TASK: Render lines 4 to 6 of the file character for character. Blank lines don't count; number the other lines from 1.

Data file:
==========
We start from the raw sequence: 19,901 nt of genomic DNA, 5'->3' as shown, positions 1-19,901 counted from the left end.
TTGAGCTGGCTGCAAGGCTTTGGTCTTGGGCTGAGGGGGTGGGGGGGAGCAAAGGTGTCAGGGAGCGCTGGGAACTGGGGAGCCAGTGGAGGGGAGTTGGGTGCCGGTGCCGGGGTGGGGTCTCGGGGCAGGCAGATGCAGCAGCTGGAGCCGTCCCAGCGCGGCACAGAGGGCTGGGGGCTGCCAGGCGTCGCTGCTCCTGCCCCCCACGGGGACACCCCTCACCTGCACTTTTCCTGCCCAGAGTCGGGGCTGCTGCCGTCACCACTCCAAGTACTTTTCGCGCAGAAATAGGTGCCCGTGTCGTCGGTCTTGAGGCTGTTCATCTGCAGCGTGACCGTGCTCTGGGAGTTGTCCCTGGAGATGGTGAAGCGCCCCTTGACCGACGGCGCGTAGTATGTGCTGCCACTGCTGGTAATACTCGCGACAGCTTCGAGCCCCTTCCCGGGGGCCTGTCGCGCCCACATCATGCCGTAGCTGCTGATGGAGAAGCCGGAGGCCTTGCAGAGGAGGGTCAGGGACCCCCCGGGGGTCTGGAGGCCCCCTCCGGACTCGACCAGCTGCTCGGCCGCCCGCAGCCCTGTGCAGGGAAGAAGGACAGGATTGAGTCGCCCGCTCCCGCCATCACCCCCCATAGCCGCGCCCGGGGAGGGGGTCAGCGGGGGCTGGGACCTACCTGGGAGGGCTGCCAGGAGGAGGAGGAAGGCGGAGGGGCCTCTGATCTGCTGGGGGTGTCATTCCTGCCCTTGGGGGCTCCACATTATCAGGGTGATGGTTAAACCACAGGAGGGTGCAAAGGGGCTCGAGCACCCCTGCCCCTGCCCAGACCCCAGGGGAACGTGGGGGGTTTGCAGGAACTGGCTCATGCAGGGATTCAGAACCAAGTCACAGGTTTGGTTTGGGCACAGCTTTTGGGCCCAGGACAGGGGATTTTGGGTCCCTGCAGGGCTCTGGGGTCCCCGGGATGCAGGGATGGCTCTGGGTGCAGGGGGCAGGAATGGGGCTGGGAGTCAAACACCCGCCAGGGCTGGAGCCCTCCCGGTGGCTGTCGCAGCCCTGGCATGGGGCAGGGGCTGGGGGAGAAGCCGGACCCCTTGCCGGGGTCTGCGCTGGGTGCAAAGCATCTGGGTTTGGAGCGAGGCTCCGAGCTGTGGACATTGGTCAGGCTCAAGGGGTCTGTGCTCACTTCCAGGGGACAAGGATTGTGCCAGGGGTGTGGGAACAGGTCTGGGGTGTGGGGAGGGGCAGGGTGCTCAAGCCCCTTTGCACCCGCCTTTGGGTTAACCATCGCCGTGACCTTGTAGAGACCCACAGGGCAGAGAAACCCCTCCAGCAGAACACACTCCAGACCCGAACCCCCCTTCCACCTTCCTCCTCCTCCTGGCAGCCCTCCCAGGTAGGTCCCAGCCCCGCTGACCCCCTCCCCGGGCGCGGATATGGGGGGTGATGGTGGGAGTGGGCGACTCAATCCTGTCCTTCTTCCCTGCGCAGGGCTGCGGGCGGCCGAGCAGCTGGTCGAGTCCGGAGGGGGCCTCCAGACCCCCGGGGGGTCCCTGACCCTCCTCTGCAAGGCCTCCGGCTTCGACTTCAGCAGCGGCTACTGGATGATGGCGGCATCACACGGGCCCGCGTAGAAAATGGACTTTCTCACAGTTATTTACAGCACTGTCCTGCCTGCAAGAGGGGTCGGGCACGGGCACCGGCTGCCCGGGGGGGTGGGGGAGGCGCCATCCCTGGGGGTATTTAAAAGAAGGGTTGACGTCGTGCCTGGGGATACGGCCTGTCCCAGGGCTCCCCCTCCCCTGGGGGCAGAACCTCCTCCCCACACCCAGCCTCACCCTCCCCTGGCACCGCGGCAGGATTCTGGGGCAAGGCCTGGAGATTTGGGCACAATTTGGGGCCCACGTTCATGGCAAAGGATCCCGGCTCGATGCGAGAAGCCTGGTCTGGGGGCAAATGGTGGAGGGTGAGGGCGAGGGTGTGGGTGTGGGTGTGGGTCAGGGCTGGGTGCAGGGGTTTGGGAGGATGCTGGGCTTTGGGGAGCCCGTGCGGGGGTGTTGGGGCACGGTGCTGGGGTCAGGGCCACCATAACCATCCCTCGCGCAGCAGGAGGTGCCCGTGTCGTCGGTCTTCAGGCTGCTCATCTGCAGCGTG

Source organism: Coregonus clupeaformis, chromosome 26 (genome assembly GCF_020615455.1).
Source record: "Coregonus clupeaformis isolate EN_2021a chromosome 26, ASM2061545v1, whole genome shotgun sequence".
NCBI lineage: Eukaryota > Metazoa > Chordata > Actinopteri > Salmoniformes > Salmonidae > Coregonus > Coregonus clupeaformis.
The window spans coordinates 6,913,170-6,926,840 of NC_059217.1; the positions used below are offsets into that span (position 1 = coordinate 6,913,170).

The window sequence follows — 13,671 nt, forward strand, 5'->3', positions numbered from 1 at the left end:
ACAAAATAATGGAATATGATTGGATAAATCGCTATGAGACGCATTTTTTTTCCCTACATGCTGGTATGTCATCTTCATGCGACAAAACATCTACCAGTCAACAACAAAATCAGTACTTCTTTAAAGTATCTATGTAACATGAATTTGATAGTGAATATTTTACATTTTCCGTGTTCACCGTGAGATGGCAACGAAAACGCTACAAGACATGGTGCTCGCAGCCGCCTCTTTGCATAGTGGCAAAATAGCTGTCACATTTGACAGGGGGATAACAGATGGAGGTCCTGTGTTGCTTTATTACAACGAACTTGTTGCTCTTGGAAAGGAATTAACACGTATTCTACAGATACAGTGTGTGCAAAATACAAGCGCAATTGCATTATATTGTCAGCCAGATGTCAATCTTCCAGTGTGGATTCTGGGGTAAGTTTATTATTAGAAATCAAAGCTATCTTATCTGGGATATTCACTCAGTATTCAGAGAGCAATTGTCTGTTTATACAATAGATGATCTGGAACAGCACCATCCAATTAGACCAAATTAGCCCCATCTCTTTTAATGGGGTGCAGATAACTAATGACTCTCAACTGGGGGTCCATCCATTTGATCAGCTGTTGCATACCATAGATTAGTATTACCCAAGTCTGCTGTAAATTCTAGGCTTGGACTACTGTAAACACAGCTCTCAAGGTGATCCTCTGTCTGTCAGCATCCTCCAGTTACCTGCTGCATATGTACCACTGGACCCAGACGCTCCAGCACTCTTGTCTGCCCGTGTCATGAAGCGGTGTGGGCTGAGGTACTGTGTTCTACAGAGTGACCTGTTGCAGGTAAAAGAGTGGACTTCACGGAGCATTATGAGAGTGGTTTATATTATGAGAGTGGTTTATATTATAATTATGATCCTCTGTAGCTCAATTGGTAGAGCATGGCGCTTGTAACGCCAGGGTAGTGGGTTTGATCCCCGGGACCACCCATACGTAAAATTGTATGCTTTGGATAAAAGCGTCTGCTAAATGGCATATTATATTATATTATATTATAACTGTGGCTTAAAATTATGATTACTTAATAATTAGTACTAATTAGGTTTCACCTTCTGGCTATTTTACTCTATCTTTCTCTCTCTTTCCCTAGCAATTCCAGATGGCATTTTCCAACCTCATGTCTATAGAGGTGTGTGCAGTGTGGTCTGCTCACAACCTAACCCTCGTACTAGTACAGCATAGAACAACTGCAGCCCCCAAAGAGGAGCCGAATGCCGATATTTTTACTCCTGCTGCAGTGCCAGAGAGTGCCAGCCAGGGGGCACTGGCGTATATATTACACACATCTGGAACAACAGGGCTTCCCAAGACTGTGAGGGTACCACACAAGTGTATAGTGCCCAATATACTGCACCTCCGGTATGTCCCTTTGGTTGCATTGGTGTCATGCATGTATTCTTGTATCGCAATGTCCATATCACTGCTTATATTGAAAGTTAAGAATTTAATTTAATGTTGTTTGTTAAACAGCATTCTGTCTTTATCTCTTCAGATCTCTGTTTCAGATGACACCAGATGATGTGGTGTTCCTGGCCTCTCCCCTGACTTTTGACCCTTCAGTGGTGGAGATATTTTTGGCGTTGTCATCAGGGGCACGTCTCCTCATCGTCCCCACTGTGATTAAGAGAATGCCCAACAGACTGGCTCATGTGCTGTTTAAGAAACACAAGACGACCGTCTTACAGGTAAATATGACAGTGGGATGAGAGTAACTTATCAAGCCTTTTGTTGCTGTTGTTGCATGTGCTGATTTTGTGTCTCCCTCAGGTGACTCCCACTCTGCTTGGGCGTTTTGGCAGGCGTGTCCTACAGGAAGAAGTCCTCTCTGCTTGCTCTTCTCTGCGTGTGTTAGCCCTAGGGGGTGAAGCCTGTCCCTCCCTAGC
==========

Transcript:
Source record: "Coregonus clupeaformis isolate EN_2021a chromosome 26, ASM2061545v1, whole genome shotgun sequence".
NCBI lineage: Eukaryota > Metazoa > Chordata > Actinopteri > Salmoniformes > Salmonidae > Coregonus > Coregonus clupeaformis.
The window spans coordinates 6,913,170-6,926,840 of NC_059217.1; the positions used below are offsets into that span (position 1 = coordinate 6,913,170).